Memory in medieval philosophy. Müller, J. In Memory: A History, pages 92–124. Oxford University Press, New York, 2015.
abstract   bibtex   
[first paragraph] The concept of memory is of the utmost importance for an understanding of the Middle Ages as a historic period. In a seminal study on this subject, medieval culture is aptly described as “fundamentally memorial, to the same profound degree that modern culture in the West is documentary.” Memory is for medieval thought what imagination is for the Renaissance and the Enlightenment: the central human capability that sets in motion the flow of intellectual ideas and thoroughly keeps this flow going.
@incollection{Muller2015,
abstract = {[first paragraph] The concept of memory is of the utmost importance for an understanding of the Middle Ages as a historic period. In a seminal study on this subject, medieval culture is aptly described as “fundamentally memorial, to the same profound degree that modern culture in the West is documentary.” Memory is for medieval thought what imagination is for the Renaissance and the Enlightenment: the central human capability that sets in motion the flow of intellectual ideas and thoroughly keeps this flow going.},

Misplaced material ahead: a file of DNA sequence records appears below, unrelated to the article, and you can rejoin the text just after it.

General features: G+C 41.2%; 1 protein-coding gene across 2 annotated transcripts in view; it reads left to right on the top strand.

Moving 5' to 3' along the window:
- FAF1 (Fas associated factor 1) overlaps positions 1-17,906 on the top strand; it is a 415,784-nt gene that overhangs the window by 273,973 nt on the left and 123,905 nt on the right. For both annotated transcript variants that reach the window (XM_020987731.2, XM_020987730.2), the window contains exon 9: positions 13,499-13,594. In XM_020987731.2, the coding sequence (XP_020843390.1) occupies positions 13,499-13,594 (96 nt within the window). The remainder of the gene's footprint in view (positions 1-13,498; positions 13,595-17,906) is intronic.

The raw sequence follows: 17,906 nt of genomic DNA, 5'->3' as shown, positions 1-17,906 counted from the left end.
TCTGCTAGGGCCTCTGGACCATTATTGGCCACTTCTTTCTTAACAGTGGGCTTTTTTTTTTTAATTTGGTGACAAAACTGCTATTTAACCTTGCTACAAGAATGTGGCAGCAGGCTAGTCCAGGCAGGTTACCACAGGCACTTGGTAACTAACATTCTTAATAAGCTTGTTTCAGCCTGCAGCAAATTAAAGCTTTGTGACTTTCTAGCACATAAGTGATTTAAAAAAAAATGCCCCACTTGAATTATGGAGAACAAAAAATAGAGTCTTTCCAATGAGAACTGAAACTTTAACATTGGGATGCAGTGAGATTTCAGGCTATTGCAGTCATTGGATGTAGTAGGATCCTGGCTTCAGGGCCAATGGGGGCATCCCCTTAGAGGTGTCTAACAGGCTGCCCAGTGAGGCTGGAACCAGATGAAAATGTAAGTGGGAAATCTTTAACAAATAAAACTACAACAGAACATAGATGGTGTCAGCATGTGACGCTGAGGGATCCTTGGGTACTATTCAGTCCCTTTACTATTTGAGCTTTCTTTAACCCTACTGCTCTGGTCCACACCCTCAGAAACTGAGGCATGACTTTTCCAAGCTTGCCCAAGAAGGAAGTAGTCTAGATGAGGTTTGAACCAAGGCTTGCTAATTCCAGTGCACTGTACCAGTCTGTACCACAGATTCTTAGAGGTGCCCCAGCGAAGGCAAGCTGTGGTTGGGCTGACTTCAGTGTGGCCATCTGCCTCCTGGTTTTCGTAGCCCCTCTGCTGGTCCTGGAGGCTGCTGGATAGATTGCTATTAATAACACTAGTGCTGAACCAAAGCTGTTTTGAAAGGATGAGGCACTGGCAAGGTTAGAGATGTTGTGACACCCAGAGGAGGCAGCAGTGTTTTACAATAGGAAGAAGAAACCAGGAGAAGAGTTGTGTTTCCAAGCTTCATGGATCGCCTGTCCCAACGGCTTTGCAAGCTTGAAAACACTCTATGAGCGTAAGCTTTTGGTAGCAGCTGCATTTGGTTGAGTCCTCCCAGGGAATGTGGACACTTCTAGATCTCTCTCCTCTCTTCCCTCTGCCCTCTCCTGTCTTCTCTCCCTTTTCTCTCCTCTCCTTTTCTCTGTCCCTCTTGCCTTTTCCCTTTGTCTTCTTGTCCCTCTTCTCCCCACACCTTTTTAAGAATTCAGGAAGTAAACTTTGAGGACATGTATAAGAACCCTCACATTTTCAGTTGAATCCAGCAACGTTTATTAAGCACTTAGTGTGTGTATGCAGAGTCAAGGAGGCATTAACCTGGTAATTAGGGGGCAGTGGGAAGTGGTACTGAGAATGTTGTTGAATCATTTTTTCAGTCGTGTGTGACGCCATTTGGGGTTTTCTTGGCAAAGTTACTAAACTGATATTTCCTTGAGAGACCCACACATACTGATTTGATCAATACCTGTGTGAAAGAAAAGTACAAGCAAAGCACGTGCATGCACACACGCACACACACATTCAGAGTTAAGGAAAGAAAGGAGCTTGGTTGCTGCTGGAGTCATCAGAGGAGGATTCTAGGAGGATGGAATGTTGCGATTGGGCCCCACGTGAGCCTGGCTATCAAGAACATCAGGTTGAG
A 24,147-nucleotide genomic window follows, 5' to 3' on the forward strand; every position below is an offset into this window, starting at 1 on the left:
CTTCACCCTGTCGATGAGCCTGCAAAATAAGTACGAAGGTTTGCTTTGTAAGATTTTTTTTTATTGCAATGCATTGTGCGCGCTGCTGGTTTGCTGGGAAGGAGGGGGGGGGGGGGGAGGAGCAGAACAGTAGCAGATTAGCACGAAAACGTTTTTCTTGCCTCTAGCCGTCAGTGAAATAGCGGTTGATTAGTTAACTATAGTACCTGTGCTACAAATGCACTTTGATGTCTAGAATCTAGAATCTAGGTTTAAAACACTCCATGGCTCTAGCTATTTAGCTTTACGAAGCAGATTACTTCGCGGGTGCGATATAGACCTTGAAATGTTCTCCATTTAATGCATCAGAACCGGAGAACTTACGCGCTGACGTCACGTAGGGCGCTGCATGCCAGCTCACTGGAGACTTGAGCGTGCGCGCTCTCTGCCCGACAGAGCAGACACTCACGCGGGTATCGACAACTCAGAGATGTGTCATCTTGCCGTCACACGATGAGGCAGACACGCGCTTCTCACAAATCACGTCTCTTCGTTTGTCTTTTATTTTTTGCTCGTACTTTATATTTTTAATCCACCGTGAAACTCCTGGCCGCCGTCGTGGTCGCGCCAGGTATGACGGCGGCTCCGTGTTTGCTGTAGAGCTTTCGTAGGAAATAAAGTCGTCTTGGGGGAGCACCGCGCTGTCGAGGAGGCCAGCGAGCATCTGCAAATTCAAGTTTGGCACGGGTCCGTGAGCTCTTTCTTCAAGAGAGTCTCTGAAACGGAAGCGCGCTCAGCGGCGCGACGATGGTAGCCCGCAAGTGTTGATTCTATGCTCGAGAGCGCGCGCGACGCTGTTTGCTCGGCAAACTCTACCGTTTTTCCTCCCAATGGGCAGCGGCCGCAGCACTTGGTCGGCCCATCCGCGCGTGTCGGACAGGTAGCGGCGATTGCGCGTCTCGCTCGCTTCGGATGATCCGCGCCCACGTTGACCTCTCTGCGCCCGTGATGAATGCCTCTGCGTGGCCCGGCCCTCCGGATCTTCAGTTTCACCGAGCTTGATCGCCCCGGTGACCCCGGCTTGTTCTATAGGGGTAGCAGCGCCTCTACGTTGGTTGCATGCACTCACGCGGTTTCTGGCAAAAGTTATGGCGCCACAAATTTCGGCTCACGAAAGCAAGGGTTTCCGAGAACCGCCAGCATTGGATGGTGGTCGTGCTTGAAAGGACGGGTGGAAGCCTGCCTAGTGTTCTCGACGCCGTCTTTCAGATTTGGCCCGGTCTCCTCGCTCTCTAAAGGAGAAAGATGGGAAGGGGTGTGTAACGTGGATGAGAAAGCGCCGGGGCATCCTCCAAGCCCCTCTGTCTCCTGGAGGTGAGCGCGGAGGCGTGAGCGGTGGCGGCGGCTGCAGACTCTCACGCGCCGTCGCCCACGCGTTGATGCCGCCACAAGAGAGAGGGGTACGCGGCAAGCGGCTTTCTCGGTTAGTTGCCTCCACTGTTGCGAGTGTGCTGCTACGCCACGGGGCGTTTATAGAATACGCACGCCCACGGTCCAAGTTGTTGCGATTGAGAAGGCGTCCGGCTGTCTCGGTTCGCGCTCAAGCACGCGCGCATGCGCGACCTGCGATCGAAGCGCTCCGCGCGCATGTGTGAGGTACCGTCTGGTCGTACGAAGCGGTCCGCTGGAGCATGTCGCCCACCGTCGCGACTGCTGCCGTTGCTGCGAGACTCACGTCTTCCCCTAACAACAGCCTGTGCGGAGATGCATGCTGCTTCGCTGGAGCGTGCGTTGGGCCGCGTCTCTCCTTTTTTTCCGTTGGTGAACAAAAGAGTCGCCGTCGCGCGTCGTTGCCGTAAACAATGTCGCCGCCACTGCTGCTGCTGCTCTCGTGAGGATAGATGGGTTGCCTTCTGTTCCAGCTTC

address = {New York},
author = {M{\"{u}}ller, J{\"{o}}rn},
booktitle = {Memory: A History},
editor = {Nikulin, Dmitri},
file = {:Users/michaelk/Library/Application Support/Mendeley Desktop/Downloaded/M{\"{u}}ller - 2015 - Memory in medieval philosophy.pdf:pdf},
pages = {92--124},
publisher = {Oxford University Press},
title = {{Memory in medieval philosophy}},
year = {2015}
}
Downloads: 0